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Bloomberg: World’s Deepest Rate Cuts Beckon in Egypt


Thu 28 Mar 2019 | 11:42 AM
Yassmine Elsayed

By: Yassmine ElSayed

 

CAIRO, Mar. 28 (SEE) - The Federal Reserve has handed Egypt another reason to proceed with what could be the world’s deepest series of interest-rate cuts.

According to Bloomberg, the U.S. central bank’s surprise forecast for no rate increases in 2019, combined with a rally in Egypt’s currency, means policy makers may deliver a reduction in borrowing costs for the second straight month on Thursday.

Renaissance Capital’s global chief economist Charles Robertson expects another cut of 100 basis points “due to a dovish Fed and to counter rapid pound appreciation.”

“Domestic demand is fragile, non-food inflation is low and globally central banks are shifting to an easing bias,” he said.

Most economists surveyed by Bloomberg predict the central bank will cut by a percentage point. Five analysts see the benchmark staying at 15.75 percent.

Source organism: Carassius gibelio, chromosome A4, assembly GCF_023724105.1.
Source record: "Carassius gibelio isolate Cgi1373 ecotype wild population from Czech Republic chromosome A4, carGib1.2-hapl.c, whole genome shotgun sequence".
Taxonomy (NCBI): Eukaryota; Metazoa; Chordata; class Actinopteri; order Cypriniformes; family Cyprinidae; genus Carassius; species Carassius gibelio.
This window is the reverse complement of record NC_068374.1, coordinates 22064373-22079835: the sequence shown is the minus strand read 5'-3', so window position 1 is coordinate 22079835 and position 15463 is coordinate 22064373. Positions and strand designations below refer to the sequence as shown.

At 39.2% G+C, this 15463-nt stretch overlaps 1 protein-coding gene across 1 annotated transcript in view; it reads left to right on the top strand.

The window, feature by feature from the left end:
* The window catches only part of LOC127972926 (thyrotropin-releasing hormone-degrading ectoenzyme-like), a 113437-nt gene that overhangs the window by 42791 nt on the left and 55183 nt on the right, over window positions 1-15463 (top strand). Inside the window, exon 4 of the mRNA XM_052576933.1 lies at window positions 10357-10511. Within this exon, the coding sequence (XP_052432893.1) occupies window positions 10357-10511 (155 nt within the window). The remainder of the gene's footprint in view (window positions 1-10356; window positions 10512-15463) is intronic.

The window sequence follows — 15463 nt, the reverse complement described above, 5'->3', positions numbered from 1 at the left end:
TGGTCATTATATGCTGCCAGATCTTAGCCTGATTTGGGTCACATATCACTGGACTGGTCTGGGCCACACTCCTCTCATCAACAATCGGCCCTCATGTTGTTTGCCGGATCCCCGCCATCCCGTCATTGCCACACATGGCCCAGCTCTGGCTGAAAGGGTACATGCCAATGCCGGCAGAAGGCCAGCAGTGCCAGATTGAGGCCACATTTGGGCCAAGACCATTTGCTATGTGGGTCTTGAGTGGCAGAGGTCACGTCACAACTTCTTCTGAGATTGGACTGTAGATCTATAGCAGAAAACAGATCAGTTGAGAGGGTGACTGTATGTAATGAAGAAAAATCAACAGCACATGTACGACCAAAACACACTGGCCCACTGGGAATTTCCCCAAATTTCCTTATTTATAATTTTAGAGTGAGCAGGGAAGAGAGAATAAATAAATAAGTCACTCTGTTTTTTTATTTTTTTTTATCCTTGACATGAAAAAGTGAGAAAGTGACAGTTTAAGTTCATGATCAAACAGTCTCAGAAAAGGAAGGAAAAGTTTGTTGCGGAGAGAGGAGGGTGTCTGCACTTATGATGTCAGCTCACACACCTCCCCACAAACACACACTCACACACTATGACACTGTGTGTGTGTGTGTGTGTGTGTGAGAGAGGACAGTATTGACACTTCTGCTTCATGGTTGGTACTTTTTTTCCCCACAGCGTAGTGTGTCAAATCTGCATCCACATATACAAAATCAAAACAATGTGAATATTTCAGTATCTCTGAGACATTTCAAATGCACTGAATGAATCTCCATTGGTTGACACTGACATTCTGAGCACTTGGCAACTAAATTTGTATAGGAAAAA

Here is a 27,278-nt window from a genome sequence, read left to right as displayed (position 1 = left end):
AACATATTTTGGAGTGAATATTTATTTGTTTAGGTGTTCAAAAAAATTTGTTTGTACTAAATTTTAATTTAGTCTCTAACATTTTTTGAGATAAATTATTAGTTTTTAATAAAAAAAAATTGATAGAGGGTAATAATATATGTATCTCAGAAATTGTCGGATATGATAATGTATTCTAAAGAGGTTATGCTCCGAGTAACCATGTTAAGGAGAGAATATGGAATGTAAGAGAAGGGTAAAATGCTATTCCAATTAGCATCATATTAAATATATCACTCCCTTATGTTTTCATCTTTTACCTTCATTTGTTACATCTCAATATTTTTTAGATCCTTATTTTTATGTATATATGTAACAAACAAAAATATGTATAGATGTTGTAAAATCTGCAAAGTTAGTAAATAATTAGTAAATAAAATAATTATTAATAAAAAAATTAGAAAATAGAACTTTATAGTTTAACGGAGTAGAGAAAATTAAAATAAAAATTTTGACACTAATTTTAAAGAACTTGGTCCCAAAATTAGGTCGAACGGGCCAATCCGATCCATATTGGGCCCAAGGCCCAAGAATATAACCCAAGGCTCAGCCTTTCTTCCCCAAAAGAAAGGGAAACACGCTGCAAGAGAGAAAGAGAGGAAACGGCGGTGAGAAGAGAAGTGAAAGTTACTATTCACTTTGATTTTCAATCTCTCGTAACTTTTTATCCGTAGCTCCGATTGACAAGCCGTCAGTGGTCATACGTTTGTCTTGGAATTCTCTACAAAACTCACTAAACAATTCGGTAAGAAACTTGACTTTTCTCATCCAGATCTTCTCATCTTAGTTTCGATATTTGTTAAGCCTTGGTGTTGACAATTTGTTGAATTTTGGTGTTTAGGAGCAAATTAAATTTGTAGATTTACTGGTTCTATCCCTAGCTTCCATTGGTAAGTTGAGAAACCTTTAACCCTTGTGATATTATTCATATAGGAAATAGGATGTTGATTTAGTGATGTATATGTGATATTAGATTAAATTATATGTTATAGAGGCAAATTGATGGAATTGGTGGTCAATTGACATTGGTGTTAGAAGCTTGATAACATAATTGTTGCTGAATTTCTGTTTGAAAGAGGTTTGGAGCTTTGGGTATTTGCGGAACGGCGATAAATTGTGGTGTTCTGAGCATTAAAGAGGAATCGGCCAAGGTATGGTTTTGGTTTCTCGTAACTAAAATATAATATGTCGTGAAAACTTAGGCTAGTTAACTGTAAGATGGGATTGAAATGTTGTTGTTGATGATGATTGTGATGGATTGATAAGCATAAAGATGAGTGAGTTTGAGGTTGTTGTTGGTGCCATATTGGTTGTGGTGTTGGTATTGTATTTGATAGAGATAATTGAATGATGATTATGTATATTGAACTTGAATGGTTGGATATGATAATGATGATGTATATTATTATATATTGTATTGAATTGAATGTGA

The central bank is still a long way from unwinding rate increases that it deployed to steady the pound and battle inflation after floating the currency in November 2016. While price growth has since stabilized, it accelerated for a second month to an annual 14.4 percent in February on the back of rising food costs.

A surge in the pound is helping keep price pressures in check. The Middle East’s best-performing currency this year is trading near its strongest level in two years. It has gained over 3.5 percent against the dollar since the start of 2019.

 

Egypt’s currency is benefiting from investor appetite in local debt. Inflows rose to $15.8 billion in February, offering officials some solace after a selloff in emerging markets last year prompted about $10 billion in outflows.

 

“Rates will be down in support of the debt control strategy and given that foreign investors continue to be super interested in Egypt’s treasury investments, in light of a stronger exchange rate and an attractive carry trade,” said Radwa El-Swaify, head of research at Cairo-based Pharos Holding.

Monetary stimulus is also needed to revive growth among Egyptian firms and attract foreign direct investment. Adding impetus is the need act ahead of a new round of planned fuel subsidy cuts by the end of the current fiscal year in June.

 

“Relatively stable core inflation and stronger capital inflows, combined with our view that the Central Bank of Egypt may want to loosen policy before upcoming subsidy cuts, means that an interest-rate cut seems more likely than not,” said Jason Tuvey, senior economist at Capital Economics.